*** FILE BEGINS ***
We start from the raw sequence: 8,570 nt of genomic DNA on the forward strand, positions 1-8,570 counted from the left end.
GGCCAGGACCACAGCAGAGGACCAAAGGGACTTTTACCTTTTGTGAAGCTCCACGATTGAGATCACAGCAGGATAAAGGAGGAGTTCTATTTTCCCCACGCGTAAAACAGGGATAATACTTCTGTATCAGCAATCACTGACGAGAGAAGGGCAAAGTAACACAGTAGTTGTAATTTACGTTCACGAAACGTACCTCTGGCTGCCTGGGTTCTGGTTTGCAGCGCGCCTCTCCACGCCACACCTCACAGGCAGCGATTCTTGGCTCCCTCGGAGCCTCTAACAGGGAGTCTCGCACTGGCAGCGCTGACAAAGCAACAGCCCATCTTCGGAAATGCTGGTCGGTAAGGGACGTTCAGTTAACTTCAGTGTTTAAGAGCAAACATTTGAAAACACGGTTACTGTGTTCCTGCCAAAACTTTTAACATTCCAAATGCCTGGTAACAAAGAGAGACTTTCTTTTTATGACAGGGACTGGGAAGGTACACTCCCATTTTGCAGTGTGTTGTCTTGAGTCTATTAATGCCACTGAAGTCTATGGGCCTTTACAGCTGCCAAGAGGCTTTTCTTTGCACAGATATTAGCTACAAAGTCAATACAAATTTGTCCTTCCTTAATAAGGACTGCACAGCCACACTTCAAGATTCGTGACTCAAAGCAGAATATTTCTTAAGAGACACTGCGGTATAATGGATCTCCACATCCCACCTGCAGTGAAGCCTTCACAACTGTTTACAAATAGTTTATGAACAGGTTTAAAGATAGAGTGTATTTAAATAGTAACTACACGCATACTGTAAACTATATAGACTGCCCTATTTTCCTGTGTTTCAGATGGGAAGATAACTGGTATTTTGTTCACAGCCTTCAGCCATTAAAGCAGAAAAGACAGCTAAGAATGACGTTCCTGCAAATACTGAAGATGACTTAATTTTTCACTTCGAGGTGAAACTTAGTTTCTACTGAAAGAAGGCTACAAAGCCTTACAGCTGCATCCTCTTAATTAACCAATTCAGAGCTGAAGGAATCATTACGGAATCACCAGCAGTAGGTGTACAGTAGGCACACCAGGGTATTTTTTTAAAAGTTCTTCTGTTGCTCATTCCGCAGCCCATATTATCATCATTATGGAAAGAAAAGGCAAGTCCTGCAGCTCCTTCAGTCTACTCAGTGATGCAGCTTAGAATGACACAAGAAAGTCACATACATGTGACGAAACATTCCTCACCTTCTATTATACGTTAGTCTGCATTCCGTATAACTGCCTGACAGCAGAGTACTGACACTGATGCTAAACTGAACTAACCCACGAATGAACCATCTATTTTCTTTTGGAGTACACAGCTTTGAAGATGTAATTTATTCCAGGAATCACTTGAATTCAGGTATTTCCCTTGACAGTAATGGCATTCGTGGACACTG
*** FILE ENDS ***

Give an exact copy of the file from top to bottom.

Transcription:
We start from the raw sequence: 8,570 nt of genomic DNA on the forward strand, positions 1-8,570 counted from the left end.
GGCCAGGACCACAGCAGAGGACCAAAGGGACTTTTACCTTTTGTGAAGCTCCACGATTGAGATCACAGCAGGATAAAGGAGGAGTTCTATTTTCCCCACGCGTAAAACAGGGATAATACTTCTGTATCAGCAATCACTGACGAGAGAAGGGCAAAGTAACACAGTAGTTGTAATTTACGTTCACGAAACGTACCTCTGGCTGCCTGGGTTCTGGTTTGCAGCGCGCCTCTCCACGCCACACCTCACAGGCAGCGATTCTTGGCTCCCTCGGAGCCTCTAACAGGGAGTCTCGCACTGGCAGCGCTGACAAAGCAACAGCCCATCTTCGGAAATGCTGGTCGGTAAGGGACGTTCAGTTAACTTCAGTGTTTAAGAGCAAACATTTGAAAACACGGTTACTGTGTTCCTGCCAAAACTTTTAACATTCCAAATGCCTGGTAACAAAGAGAGACTTTCTTTTTATGACAGGGACTGGGAAGGTACACTCCCATTTTGCAGTGTGTTGTCTTGAGTCTATTAATGCCACTGAAGTCTATGGGCCTTTACAGCTGCCAAGAGGCTTTTCTTTGCACAGATATTAGCTACAAAGTCAATACAAATTTGTCCTTCCTTAATAAGGACTGCACAGCCACACTTCAAGATTCGTGACTCAAAGCAGAATATTTCTTAAGAGACACTGCGGTATAATGGATCTCCACATCCCACCTGCAGTGAAGCCTTCACAACTGTTTACAAATAGTTTATGAACAGGTTTAAAGATAGAGTGTATTTAAATAGTAACTACACGCATACTGTAAACTATATAGACTGCCCTATTTTCCTGTGTTTCAGATGGGAAGATAACTGGTATTTTGTTCACAGCCTTCAGCCATTAAAGCAGAAAAGACAGCTAAGAATGACGTTCCTGCAAATACTGAAGATGACTTAATTTTTCACTTCGAGGTGAAACTTAGTTTCTACTGAAAGAAGGCTACAAAGCCTTACAGCTGCATCCTCTTAATTAACCAATTCAGAGCTGAAGGAATCATTACGGAATCACCAGCAGTAGGTGTACAGTAGGCACACCAGGGTATTTTTTTAAAAGTTCTTCTGTTGCTCATTCCGCAGCCCATATTATCATCATTATGGAAAGAAAAGGCAAGTCCTGCAGCTCCTTCAGTCTACTCAGTGATGCAGCTTAGAATGACACAAGAAAGTCACATACATGTGACGAAACATTCCTCACCTTCTATTATACGTTAGTCTGCATTCCGTATAACTGCCTGACAGCAGAGTACTGACACTGATGCTAAACTGAACTAACCCACGAATGAACCATCTATTTTCTTTTGGAGTACACAGCTTTGAAGATGTAATTTATTCCAGGAATCACTTGAATTCAGGTATTTCCCTTGACAGTAATGGCATTCGTGGACACTG